Wounds and Lacerations (Book Excerpt)

Editor's Note: This is an excerpt from Understanding Equine First Aid by Michael A. Ball, DVM. This book is available from www.ExclusivelyEquine.com.

One of the most important facts regarding severe wounds is that the sooner they are noticed and repaired the better the patient's prognosis, both functionally and cosmetically. Another aspect of wounds is that they bleed, some significantly more than others. Blood loss will be considered in a separate chapter in this book, but will be discussed here in the context of wounds.

Good horse management and wound management begins with a routine vaccination program for protection from tetanus. The once-dreaded disease, also called lockjaw, still claims many horses' lives each year. It is caused by the toxin from Clostridium tetani, which produces an endless spasm of the muscles in the jaw followed by severe contractions in all other muscles. It ends in a horrible death. Such an end is easily preventable.

Healthy horses should receive a first vaccination when they are weaned. It should be followed by annual booster shots of tetanus toxoid. If a wound might have become contaminated with soil, or if the immunization record for the wounded horse is unknown, the veterinarian will probably inject the horse with tetanus anti-toxin to give it a short-term measure of protection lasting a week or two. Vaccination records should be well-documented in writing and easily accessible for all of your horses. While your veterinarian keeps such records, you should also keep a set of records that travel with the horse.

A fresh limb wound that is bleeding profusely will need a pressure bandage applied as soon as possible. Try to stay calm. A relatively small, and non-life threatening quantity of blood can look like a much greater quantity than it really is. The bandage serves to apply pressure on the hemorrhaging blood vessels and helps to promote blood clotting.

If a large artery is severed, it will be difficult to apply enough pressure, especially if the laceration is any place other than the lower limb, but an attempt to apply a pressure bandage should still be made. The bandage should not be too thick, as this will limit the ability to apply an adequate degree of pressure for bleeding control. Using any one of the following wrappings will work: three sheets of sheet cotton, a quilted shipping bandage, a bath towel appropriately folded, or several layers of roll cotton. Hold the pressure bandage in place with several rolls of an elastic bandage material.

The elastic bandage material should be applied in a smooth, even, and firm manner--there must be adequate pressure if it is to be effective at controlling hemorrhage. This kind of bandage might be too tight for long periods of time, but it can be used at first to staunch the flow of blood. The bandage can be left in place for 20 to 30 minutes, at which time it can be replaced with less blood-soaked material. Or if the bleeding has subsided, it can be replaced with a clean and more loosely applied support bandage.

If the laceration involves the flexor tendons or suspensory ligament, an effort should be made to provide more significant support and immobilization. A Robert Jones bandage and splinting should be applied to the leg while waiting for the veterinarian or before transporting the horse to a veterinary clinic. This sort of support and immobilization can help prevent further damage if the horse attempts to put its weight down on the injured leg. The horse should be moved as little as possible until its injury has been evaluated and repairs have been made.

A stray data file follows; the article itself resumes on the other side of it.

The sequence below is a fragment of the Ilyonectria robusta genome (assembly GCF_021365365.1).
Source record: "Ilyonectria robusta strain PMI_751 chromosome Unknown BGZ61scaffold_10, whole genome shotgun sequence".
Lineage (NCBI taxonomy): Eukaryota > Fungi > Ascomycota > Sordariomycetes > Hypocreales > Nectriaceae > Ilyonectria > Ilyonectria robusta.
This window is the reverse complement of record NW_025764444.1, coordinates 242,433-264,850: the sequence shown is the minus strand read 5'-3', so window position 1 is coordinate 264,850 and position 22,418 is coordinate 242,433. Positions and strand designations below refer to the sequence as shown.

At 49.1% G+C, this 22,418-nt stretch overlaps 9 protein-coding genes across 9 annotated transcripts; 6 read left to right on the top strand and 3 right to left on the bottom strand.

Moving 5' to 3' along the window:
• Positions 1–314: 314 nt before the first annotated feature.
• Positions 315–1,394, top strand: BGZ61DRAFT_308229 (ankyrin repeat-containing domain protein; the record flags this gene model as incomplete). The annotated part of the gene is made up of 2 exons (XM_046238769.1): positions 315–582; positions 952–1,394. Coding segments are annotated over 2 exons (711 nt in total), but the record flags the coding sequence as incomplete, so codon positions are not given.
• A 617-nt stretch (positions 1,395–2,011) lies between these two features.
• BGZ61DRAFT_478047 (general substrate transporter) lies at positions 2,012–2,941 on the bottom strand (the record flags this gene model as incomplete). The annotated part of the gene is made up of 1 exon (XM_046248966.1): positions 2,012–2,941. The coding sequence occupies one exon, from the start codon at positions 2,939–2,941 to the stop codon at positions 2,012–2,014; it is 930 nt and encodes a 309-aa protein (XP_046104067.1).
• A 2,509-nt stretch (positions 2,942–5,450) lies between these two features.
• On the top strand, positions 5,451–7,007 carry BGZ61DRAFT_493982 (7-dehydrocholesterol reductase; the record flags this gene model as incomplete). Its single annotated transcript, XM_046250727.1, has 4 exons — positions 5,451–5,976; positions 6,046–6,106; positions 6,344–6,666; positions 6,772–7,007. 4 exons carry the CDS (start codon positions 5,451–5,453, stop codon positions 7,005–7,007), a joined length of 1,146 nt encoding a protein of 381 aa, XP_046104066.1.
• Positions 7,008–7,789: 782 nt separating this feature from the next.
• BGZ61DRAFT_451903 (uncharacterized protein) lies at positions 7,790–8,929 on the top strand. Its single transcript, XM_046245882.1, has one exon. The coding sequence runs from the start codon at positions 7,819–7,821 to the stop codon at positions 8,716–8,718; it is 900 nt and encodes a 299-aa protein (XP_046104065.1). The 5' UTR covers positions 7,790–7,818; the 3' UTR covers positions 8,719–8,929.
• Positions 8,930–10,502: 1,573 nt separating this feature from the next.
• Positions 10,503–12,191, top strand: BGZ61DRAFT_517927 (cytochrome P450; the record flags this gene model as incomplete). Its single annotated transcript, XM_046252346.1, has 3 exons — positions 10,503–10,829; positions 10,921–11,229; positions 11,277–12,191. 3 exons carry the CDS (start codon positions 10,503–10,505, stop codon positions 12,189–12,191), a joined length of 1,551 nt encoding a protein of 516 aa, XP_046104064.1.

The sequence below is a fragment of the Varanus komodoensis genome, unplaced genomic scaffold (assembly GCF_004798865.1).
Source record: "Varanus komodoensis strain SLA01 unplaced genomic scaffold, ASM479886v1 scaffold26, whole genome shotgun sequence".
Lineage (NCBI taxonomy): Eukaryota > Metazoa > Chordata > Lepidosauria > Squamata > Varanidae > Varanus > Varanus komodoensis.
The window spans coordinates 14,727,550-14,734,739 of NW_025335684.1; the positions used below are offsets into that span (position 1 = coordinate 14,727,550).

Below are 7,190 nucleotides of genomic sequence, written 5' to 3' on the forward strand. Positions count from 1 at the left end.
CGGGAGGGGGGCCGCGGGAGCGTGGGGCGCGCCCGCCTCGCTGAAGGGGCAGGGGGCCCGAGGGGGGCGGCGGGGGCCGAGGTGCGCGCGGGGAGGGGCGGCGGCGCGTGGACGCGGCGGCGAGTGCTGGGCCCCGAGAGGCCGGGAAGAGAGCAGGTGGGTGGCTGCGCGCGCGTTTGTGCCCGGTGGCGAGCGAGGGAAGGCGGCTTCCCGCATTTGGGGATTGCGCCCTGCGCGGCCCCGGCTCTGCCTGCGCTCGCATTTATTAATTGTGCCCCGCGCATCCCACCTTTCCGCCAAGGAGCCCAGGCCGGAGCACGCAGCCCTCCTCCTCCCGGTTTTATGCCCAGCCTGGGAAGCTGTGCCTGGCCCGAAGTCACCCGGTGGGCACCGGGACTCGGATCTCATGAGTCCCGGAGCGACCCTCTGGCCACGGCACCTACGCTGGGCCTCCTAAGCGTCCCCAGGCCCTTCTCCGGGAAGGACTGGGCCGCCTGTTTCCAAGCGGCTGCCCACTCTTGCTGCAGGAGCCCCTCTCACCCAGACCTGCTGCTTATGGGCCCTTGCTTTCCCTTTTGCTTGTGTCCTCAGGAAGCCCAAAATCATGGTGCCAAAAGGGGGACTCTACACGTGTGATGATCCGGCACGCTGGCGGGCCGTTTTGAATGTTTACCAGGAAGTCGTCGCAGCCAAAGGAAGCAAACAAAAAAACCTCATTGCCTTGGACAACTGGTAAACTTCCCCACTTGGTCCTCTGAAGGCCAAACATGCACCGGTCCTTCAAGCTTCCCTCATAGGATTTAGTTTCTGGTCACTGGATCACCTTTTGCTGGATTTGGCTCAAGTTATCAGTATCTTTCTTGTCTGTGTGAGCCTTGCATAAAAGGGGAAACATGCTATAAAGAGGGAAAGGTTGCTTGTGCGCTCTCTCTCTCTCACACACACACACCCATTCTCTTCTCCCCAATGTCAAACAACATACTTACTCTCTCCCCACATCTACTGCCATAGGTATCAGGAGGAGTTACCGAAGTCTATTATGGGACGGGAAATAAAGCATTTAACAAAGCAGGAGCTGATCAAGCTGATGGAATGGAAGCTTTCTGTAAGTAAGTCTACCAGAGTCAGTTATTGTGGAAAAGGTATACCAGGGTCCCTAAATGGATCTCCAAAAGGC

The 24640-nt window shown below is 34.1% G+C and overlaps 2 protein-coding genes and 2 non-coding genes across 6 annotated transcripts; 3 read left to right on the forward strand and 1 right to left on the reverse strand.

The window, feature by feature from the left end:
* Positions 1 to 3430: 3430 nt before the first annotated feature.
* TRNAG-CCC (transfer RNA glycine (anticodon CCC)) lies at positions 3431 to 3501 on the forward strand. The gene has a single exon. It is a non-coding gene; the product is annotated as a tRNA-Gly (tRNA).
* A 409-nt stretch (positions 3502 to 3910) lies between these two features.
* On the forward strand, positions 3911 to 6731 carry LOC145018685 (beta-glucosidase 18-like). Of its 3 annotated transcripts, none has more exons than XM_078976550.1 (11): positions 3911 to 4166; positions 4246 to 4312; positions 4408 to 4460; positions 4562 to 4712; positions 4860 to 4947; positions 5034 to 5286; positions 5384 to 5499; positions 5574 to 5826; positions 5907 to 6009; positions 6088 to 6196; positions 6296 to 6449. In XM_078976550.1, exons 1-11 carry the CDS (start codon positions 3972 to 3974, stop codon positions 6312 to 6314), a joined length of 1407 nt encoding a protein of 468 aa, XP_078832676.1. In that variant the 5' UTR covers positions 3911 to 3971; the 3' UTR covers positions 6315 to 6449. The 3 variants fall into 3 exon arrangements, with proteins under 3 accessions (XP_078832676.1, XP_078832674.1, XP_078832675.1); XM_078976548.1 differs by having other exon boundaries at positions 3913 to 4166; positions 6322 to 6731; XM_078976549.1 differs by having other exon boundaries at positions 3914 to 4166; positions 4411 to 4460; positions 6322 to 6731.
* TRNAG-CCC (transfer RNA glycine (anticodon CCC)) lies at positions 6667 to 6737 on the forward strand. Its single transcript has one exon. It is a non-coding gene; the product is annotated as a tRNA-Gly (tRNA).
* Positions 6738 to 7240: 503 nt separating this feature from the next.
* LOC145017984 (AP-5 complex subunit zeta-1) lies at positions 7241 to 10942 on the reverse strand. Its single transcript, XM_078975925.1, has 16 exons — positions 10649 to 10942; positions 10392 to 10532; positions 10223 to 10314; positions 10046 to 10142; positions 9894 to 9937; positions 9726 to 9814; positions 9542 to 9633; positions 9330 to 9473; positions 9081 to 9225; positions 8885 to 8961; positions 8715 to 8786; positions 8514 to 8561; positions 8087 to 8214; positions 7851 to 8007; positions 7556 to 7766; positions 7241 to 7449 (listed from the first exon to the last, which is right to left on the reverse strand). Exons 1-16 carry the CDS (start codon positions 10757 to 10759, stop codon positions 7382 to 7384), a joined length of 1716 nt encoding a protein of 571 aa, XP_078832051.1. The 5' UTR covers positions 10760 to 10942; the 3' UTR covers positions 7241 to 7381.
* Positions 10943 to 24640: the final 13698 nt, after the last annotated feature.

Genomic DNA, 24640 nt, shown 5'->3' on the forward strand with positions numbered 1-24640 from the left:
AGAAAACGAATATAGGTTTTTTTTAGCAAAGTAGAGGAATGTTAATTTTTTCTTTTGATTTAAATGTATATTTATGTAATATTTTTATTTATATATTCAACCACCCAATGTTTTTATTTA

If the wound is older, bleeding might have subsided or have slowed substantially, but in such a case there might be significant contamination by dirt, debris, and bacteria. With respect to wound repair, there is what is known as a "golden period." The golden period is considered to be the first six hours after the wound was created. If the wound is appropriately cleansed and repaired during this time frame, the chances of complications from infection are reduced. Therefore, it is important to have wounds evaluated and repaired as soon as possible. To decrease the amount of contamination and reduce the risk of complications, cleanse the wound with warm water while waiting for the veterinarian and paint the area with an iodine-based surgical scrub.

In addition to cleansing, the application of a sterile dressing and support bandage can be of great benefit, especially if the horse cannot be seen by a veterinarian right away. If the wound is very old (noted by dried-out skin edges or the presence of pus) and has a great degree of swelling and inflammation associated with it, the use of cold hydrotherapy can be helpful. Use a garden hose to spray cold water on the wound site and swollen tissues. Cold hydrotherapy can reduce some of the inflammation and aid in the clean-up process until a veterinarian can debride the wound properly.

About the Author

Michael Ball, DVM

Michael A. Ball, DVM, completed an internship in medicine and surgery and an internship in anesthesia at the University of Georgia in 1994, a residency in internal medicine, and graduate work in pharmacology at Cornell University in 1997, and was on staff at Cornell before starting Early Winter Equine Medicine & Surgery located in Ithaca, N.Y. He is also an FEI veterinarian and works internationally with the United States Equestrian Team.

Ball authored Understanding The Equine Eye, Understanding Basic Horse Care, and Understanding Equine First Aid, published by Eclipse Press and available at www.exclusivelyequine.com or by calling 800/582-5604.

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